BOSTON — Nearly three out of five respondents in the 2021 whole grains survey from the Oldways Whole Grains Council said they eat the recommended daily amount of whole grains, a much higher number than reported in the Dietary Guidelines for Americans 2020.
When asked whether they chose whole grain options at least half the time, 59% of respondents said yes. The percentages were higher for Gen Z and millennials at 64%, parents of children up to age 12 at 67%, health-conscious consumers at 74% and plant-based eaters at 77%, meaning consumers who do not eliminate animal products but focus on eating mostly plants like fruit, vegetables, whole grains and legumes.
The Dietary Guidelines for Americans recommends consumers eat six servings of grains per day with half the servings being whole grain. Yet less than 10% of Americans eat enough whole grains, according to the DGA, which used two days of diet intake data from NHANES 2013-16 to come up with that percentage.
“In contrast, our survey was taken between May 10-12, 2021, giving us a much more recent look at consumer behavior,” said Kelly Toups, director of nutrition for the Oldways Whole Grains Council. “Another difference is in methodology. NHANES data is collected using a fairly burdensome survey tool called a food frequency questionnaire, and based on those results, the researchers estimate the whole grain content in foods. Our survey uses more user-friendly questions, which may not allow for the same level of precision as the government-run survey.”
She added one other reason for the differences could be consumers assuming they are making at least half their grains whole without remembering to account for some refined grain that may be in partially whole grain products.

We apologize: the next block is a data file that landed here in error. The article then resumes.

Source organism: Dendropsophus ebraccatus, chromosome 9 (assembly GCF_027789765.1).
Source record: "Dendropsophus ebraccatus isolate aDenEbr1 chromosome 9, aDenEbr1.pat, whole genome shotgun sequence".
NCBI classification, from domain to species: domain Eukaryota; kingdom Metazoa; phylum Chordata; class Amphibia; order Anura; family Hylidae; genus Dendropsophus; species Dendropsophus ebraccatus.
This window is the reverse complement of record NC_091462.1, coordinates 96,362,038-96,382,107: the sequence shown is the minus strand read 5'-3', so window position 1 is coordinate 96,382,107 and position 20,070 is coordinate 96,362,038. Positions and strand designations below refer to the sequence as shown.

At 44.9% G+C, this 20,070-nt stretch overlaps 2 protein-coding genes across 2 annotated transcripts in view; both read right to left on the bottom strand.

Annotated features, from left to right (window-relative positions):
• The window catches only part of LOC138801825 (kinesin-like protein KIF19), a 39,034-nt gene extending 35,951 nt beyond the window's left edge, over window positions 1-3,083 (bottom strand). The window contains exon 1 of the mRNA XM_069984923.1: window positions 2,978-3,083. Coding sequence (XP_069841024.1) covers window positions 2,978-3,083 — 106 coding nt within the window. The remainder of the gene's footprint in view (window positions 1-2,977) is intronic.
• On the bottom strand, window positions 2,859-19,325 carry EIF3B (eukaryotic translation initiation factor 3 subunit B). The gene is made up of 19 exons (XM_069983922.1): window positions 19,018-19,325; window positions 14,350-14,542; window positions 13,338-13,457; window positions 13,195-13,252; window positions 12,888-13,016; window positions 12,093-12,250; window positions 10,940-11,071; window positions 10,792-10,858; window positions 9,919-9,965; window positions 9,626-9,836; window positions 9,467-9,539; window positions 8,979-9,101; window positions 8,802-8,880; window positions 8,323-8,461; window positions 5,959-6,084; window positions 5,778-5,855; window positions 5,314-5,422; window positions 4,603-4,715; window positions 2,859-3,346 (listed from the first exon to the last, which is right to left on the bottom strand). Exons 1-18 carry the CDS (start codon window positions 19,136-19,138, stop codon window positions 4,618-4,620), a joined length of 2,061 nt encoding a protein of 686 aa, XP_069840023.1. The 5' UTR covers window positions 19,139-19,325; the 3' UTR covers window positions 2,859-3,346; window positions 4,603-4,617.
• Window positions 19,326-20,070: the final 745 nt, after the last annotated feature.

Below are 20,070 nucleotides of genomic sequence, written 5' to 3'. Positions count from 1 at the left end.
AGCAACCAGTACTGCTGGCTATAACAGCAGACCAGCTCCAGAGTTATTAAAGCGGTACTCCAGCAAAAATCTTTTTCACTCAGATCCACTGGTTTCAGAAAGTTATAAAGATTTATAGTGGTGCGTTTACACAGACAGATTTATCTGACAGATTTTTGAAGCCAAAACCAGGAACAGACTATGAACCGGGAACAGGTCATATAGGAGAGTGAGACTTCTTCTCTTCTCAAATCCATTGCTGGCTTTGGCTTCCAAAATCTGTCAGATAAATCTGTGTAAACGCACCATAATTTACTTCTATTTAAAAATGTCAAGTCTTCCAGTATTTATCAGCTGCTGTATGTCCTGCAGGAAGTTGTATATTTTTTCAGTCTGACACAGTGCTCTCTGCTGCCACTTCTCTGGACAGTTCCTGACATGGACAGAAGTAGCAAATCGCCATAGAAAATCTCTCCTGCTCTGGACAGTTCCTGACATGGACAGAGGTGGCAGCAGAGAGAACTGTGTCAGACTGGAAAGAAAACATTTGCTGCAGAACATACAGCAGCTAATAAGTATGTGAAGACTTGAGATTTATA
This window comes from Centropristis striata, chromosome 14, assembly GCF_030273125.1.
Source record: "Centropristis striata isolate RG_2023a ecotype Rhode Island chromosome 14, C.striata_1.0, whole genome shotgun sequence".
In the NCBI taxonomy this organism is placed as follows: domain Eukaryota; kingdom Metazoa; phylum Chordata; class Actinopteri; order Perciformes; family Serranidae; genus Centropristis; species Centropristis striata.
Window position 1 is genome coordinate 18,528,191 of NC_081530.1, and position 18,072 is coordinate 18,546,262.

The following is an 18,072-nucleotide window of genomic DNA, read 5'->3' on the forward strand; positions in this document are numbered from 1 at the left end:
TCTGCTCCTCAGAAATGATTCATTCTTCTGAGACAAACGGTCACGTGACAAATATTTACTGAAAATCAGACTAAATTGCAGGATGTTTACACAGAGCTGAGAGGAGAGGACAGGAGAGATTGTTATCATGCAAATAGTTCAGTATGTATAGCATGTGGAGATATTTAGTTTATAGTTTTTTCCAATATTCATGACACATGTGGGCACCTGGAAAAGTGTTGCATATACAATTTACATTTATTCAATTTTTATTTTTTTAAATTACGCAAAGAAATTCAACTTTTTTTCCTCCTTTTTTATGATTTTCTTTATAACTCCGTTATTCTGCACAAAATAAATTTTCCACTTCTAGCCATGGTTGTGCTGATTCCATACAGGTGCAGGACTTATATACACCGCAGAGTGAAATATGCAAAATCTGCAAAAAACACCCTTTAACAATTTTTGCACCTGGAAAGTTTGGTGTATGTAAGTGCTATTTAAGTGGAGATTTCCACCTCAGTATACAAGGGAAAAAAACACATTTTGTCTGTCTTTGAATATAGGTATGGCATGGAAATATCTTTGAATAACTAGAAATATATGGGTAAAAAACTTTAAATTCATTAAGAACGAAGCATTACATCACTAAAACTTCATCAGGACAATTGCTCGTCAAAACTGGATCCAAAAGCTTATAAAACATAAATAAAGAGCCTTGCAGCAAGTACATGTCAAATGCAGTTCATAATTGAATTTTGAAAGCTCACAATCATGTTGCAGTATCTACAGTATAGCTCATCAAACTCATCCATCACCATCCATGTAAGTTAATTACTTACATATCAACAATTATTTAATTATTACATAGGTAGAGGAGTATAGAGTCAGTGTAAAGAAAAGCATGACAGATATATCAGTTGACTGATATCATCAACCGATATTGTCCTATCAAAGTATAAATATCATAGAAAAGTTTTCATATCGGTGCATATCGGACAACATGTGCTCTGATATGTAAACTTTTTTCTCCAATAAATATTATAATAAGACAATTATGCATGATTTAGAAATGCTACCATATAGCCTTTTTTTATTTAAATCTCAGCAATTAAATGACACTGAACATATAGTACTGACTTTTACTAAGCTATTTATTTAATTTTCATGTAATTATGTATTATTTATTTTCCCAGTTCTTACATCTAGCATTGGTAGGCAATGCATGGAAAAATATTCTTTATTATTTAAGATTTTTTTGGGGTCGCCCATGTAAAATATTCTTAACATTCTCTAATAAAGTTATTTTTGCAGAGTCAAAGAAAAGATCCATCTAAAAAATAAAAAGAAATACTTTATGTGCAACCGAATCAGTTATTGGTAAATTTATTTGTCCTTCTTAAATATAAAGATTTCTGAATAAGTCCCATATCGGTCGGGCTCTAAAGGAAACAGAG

The online survey, which was released July 28 and involved 1,505 Americans of the ages 18 to 88, found 95% of respondents said their whole grain consumption either has increased or has held steady compared with five years ago.
When asked when they were most likely to consume whole grains, 88% said when eating at home. Twenty percent said they were eating more whole grains than before the COVID-19 pandemic while 52% said they were eating more home-cooked meals than before the pandemic.
“Additionally, because the pandemic created supply challenges for all-purpose flour and other shelf-stable grain foods, some shoppers purchased whole grain products out of necessity, even if these were not products that they typically gravitated towards,” Ms. Toups said. “The result is that some people were surprised to discover that they enjoyed the flavor more than they expected to.”
More consumers are choosing whole grains for taste and sustainability reasons, according to the survey.
Health, at 82%, was the main reason respondents said they were choosing whole grains. Taste was second at 38%. When asked what they considered barriers to whole grain consumption, taste was first at 33%, which was down from 42% in 2018. Cost was second in 2021 at 29%.
“As more chefs, food bloggers and cookbooks have introduced their audience to whole grains over the past several years, more diners have begun to appreciate the diverse flavors and textures that whole grains can add to a recipe without thinking of them exclusively in terms of health,” Ms. Toups said.
When asked if sustainability was one of the reasons for choosing whole grains 19% said yes, which compared to 12% in 2018. Among Gen Z and millennials, 26% said yes. Twenty-one percent said they try to choose foods that are environmentally sustainable and good for the climate.
The Oldways Whole Grains Councils offer a Whole Grain Stamp for product packaging. When the survey asked respondents whether they had seen the Whole Grain Stamp on packaging, 44% said yes, 33% said no and 22% said they were not sure. The percentages were higher for Gen Z and millennials at 64% and parents of children up to age 12 at 63%.